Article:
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Title Computational methods of variant calling and their applications
Publication Date
Degree PhD
Discipline/Department Computational and Integrative Biology
Degree Level doctoral
University/Publisher Rutgers University

Genome sequencing is becoming an indispensable part of biological research. Mutations identified in genomic sequence contribute to explanations of disease, phenotypic variation, and evolutionary adaptation. Increasing reliance on next generation sequencing (NGS) data necessitates efficient and accurate means of genome analysis. We developed two algorithms, GROM-RD and GROM, to address current issues of mutation calling in NGS data. GROM-RD analyzes multiple biases in read coverage to improve copy number variation (CNV) detection in NGS data. GROM-RD takes a two-tiered approach to complex and repetitive segments, while incorporating excessive coverage masking, GC weighting, GS bias normalization, dinucleotide repeat bias normalization, and a sliding-window break-point calculator. Current NGS projects produce massive amounts of data, often on multiple samples; with several approaches designed specifically for each variant, use of multiple algorithms is necessary. GROM provides comprehensive genome analysis into a single algorithm, identifying single nucleotide polymorphisms (SNPs), indels, CNVs, and structural variants (SV), with superior sensitivity and precision while reducing the time cost up to 72 fold. Comparative genomics studies typically limit their focus to SNVs, such as in previous comparisons of woolly mammoth and another comparison of eastern gorilla. We extended these analyses to identify SVs and indels. Our analysis found mammoth-specific variants suggesting adaptations to Arctic conditions, including variants associated with metabolism, immunity, circadian rhythms, and structural features. In gorilla populations, variants were identified that associate with physical features used to distinguish between the two subspecies. Within the gorilla subspecies was also found unique genetic evidence related to disease and abnormality, evidence of dwindling populations. Untested and ad hoc methods of mutation calling are often used in ancient DNA (aDNA) studies. While aDNA NGS analysis is highly susceptible to aDNA degradation, many studies utilize standard mutation calling algorithms, not taking into account unique aDNA challenges of excessive contamination, degradation, or environmental damage. We present ARIADNA, a novel approach based on machine learning techniques, using specific aDNA characteristics as features, to yield improved mutation calls. In our comparisons of variant callers across several ancient genomes, ARIADNA consistently detected higher-quality variants, while reducing the false positive rate compared to other approaches.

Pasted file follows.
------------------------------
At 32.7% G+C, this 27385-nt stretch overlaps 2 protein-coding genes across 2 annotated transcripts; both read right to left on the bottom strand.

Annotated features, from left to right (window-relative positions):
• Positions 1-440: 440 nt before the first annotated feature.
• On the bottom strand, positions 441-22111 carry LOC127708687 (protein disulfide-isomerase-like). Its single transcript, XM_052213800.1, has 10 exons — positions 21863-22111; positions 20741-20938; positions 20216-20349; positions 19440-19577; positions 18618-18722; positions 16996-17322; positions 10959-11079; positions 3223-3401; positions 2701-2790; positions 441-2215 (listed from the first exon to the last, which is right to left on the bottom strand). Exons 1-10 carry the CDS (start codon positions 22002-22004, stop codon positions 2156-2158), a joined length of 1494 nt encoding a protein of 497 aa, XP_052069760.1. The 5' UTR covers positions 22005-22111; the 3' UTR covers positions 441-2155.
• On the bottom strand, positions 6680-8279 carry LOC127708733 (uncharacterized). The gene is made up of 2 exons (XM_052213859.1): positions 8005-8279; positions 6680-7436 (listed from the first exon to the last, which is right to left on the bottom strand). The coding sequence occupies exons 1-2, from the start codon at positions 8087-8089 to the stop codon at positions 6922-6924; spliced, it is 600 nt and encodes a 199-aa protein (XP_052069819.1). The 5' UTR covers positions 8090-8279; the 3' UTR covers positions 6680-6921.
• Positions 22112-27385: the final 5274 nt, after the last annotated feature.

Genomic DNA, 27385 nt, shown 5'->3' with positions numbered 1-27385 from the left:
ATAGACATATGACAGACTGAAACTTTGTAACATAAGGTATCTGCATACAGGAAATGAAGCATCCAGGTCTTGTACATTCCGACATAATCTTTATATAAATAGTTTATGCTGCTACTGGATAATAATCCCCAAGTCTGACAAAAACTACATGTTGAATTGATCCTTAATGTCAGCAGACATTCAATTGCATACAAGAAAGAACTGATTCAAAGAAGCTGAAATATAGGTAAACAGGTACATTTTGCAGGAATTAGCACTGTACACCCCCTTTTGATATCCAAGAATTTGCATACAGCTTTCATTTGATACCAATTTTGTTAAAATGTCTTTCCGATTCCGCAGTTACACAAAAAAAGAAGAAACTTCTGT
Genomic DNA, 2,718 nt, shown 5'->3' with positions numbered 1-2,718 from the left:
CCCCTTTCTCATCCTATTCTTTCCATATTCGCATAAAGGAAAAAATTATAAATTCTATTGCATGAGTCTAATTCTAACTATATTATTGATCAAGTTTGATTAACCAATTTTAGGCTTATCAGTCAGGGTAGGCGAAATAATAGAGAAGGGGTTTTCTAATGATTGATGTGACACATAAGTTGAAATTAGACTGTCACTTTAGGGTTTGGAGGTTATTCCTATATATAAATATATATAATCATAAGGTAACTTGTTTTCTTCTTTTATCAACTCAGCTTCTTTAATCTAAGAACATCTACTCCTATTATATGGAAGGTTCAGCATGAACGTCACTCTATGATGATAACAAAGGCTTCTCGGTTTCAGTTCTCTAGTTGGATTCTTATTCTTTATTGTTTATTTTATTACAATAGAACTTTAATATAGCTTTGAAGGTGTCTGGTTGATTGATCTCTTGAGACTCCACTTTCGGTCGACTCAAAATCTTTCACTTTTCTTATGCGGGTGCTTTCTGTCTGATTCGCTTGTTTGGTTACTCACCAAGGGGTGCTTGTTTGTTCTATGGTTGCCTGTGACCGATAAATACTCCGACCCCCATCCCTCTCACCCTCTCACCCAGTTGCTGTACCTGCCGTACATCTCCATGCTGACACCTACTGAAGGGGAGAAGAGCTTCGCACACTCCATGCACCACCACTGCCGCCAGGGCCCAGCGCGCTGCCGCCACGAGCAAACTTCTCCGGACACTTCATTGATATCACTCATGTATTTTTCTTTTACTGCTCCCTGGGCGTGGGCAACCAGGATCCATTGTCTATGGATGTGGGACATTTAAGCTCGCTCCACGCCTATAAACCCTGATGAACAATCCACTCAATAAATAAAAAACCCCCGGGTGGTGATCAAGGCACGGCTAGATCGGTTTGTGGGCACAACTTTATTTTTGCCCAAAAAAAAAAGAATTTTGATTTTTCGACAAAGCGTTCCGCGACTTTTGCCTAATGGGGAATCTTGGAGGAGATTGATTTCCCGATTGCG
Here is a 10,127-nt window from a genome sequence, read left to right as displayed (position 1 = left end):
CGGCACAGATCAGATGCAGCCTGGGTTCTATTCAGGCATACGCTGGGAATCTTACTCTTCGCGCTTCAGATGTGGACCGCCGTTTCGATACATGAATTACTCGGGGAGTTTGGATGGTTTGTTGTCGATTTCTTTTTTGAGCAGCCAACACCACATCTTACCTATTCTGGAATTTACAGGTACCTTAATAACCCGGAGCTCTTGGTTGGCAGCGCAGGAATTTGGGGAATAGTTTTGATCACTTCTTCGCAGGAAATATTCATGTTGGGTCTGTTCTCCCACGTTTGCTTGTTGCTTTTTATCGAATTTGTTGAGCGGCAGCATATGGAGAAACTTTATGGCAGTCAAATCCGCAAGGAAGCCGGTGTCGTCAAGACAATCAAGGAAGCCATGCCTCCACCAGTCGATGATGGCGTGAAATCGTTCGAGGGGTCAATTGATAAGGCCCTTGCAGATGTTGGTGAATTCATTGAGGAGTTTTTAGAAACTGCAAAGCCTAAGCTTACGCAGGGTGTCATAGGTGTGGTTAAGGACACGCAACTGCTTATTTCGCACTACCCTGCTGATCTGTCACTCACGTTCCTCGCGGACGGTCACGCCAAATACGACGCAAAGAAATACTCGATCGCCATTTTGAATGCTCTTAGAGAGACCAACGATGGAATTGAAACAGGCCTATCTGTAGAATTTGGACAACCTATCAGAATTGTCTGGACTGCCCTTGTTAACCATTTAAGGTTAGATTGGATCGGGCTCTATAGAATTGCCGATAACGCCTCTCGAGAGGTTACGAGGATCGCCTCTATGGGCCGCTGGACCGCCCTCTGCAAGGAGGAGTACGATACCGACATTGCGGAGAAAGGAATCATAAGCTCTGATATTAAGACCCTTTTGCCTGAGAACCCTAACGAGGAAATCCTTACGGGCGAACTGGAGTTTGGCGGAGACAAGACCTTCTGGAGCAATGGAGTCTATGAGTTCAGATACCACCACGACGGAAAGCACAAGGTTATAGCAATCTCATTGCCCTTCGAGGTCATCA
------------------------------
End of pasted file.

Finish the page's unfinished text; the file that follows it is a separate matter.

Subjects/Keywords Gene mapping
Contributors Grigoriev, Andrey (chair); Klein, Eric (internal member); Nam, Jongmin (internal member); Bhattacharya, Debashish (outside member); Serebriiskii, Ilya (outside member)
Language en
Rights The author owns the copyright to this work.
Country of Publication us
Format 1 online resource (vii, 152 p. : ill.)
Record ID oai:example.org:rutgers-lib:55945
Other Identifiers rutgers-lib:55945; ETD_8636
Repository rutgers
Date Indexed 2020-10-14

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